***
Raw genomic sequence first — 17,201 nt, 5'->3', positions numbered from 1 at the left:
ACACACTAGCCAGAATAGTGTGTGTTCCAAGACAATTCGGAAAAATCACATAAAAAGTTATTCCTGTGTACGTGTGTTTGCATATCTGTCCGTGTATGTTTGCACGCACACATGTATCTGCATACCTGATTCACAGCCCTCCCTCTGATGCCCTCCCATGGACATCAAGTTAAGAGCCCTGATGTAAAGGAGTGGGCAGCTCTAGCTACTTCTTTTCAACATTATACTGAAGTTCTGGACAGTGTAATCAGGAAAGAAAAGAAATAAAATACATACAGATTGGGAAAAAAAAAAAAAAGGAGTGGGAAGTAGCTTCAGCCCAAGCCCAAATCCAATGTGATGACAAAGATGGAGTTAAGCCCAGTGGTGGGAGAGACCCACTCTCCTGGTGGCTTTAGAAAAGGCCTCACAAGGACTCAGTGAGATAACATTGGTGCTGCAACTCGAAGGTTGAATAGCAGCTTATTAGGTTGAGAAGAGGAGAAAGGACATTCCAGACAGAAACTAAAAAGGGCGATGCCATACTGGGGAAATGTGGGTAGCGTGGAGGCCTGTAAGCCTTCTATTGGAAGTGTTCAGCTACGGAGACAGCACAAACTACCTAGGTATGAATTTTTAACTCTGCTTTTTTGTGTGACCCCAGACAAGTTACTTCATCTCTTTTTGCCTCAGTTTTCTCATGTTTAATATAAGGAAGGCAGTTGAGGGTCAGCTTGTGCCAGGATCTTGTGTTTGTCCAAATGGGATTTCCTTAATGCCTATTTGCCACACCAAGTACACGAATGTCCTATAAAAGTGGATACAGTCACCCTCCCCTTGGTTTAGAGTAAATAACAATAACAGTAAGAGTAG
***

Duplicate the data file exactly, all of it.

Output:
Raw genomic sequence first — 17,201 nt, 5'->3', positions numbered from 1 at the left:
ACACACTAGCCAGAATAGTGTGTGTTCCAAGACAATTCGGAAAAATCACATAAAAAGTTATTCCTGTGTACGTGTGTTTGCATATCTGTCCGTGTATGTTTGCACGCACACATGTATCTGCATACCTGATTCACAGCCCTCCCTCTGATGCCCTCCCATGGACATCAAGTTAAGAGCCCTGATGTAAAGGAGTGGGCAGCTCTAGCTACTTCTTTTCAACATTATACTGAAGTTCTGGACAGTGTAATCAGGAAAGAAAAGAAATAAAATACATACAGATTGGGAAAAAAAAAAAAAAGGAGTGGGAAGTAGCTTCAGCCCAAGCCCAAATCCAATGTGATGACAAAGATGGAGTTAAGCCCAGTGGTGGGAGAGACCCACTCTCCTGGTGGCTTTAGAAAAGGCCTCACAAGGACTCAGTGAGATAACATTGGTGCTGCAACTCGAAGGTTGAATAGCAGCTTATTAGGTTGAGAAGAGGAGAAAGGACATTCCAGACAGAAACTAAAAAGGGCGATGCCATACTGGGGAAATGTGGGTAGCGTGGAGGCCTGTAAGCCTTCTATTGGAAGTGTTCAGCTACGGAGACAGCACAAACTACCTAGGTATGAATTTTTAACTCTGCTTTTTTGTGTGACCCCAGACAAGTTACTTCATCTCTTTTTGCCTCAGTTTTCTCATGTTTAATATAAGGAAGGCAGTTGAGGGTCAGCTTGTGCCAGGATCTTGTGTTTGTCCAAATGGGATTTCCTTAATGCCTATTTGCCACACCAAGTACACGAATGTCCTATAAAAGTGGATACAGTCACCCTCCCCTTGGTTTAGAGTAAATAACAATAACAGTAAGAGTAG